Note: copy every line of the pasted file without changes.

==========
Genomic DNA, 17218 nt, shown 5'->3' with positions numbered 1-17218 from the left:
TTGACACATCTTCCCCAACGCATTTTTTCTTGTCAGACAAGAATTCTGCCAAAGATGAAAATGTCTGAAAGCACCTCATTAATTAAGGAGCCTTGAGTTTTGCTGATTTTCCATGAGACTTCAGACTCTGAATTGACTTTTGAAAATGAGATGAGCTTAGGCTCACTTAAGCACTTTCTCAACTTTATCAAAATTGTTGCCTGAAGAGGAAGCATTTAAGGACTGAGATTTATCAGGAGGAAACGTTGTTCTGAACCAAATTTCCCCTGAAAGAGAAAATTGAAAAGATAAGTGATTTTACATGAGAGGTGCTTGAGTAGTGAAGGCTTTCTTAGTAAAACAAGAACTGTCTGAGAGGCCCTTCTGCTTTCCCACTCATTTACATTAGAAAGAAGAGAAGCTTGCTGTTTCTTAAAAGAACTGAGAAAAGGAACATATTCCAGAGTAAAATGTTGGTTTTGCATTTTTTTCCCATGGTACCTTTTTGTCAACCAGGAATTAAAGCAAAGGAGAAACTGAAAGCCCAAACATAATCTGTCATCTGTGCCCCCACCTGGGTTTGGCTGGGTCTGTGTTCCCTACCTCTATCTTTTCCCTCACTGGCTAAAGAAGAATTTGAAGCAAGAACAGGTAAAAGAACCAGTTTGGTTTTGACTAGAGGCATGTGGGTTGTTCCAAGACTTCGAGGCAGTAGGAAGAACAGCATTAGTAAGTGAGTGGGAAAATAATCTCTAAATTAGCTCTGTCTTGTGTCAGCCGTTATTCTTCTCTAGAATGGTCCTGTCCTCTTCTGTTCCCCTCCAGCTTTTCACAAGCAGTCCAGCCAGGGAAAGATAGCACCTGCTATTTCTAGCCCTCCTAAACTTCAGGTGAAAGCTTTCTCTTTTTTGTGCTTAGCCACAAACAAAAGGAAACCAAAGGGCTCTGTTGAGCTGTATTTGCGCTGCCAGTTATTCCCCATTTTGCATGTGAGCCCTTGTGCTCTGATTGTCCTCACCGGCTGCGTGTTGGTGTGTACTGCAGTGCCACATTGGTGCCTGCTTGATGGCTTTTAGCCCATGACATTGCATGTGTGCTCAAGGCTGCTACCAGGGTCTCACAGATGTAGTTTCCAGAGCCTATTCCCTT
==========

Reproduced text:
Genomic DNA, 17218 nt, shown 5'->3' with positions numbered 1-17218 from the left:
TTGACACATCTTCCCCAACGCATTTTTTCTTGTCAGACAAGAATTCTGCCAAAGATGAAAATGTCTGAAAGCACCTCATTAATTAAGGAGCCTTGAGTTTTGCTGATTTTCCATGAGACTTCAGACTCTGAATTGACTTTTGAAAATGAGATGAGCTTAGGCTCACTTAAGCACTTTCTCAACTTTATCAAAATTGTTGCCTGAAGAGGAAGCATTTAAGGACTGAGATTTATCAGGAGGAAACGTTGTTCTGAACCAAATTTCCCCTGAAAGAGAAAATTGAAAAGATAAGTGATTTTACATGAGAGGTGCTTGAGTAGTGAAGGCTTTCTTAGTAAAACAAGAACTGTCTGAGAGGCCCTTCTGCTTTCCCACTCATTTACATTAGAAAGAAGAGAAGCTTGCTGTTTCTTAAAAGAACTGAGAAAAGGAACATATTCCAGAGTAAAATGTTGGTTTTGCATTTTTTTCCCATGGTACCTTTTTGTCAACCAGGAATTAAAGCAAAGGAGAAACTGAAAGCCCAAACATAATCTGTCATCTGTGCCCCCACCTGGGTTTGGCTGGGTCTGTGTTCCCTACCTCTATCTTTTCCCTCACTGGCTAAAGAAGAATTTGAAGCAAGAACAGGTAAAAGAACCAGTTTGGTTTTGACTAGAGGCATGTGGGTTGTTCCAAGACTTCGAGGCAGTAGGAAGAACAGCATTAGTAAGTGAGTGGGAAAATAATCTCTAAATTAGCTCTGTCTTGTGTCAGCCGTTATTCTTCTCTAGAATGGTCCTGTCCTCTTCTGTTCCCCTCCAGCTTTTCACAAGCAGTCCAGCCAGGGAAAGATAGCACCTGCTATTTCTAGCCCTCCTAAACTTCAGGTGAAAGCTTTCTCTTTTTTGTGCTTAGCCACAAACAAAAGGAAACCAAAGGGCTCTGTTGAGCTGTATTTGCGCTGCCAGTTATTCCCCATTTTGCATGTGAGCCCTTGTGCTCTGATTGTCCTCACCGGCTGCGTGTTGGTGTGTACTGCAGTGCCACATTGGTGCCTGCTTGATGGCTTTTAGCCCATGACATTGCATGTGTGCTCAAGGCTGCTACCAGGGTCTCACAGATGTAGTTTCCAGAGCCTATTCCCTT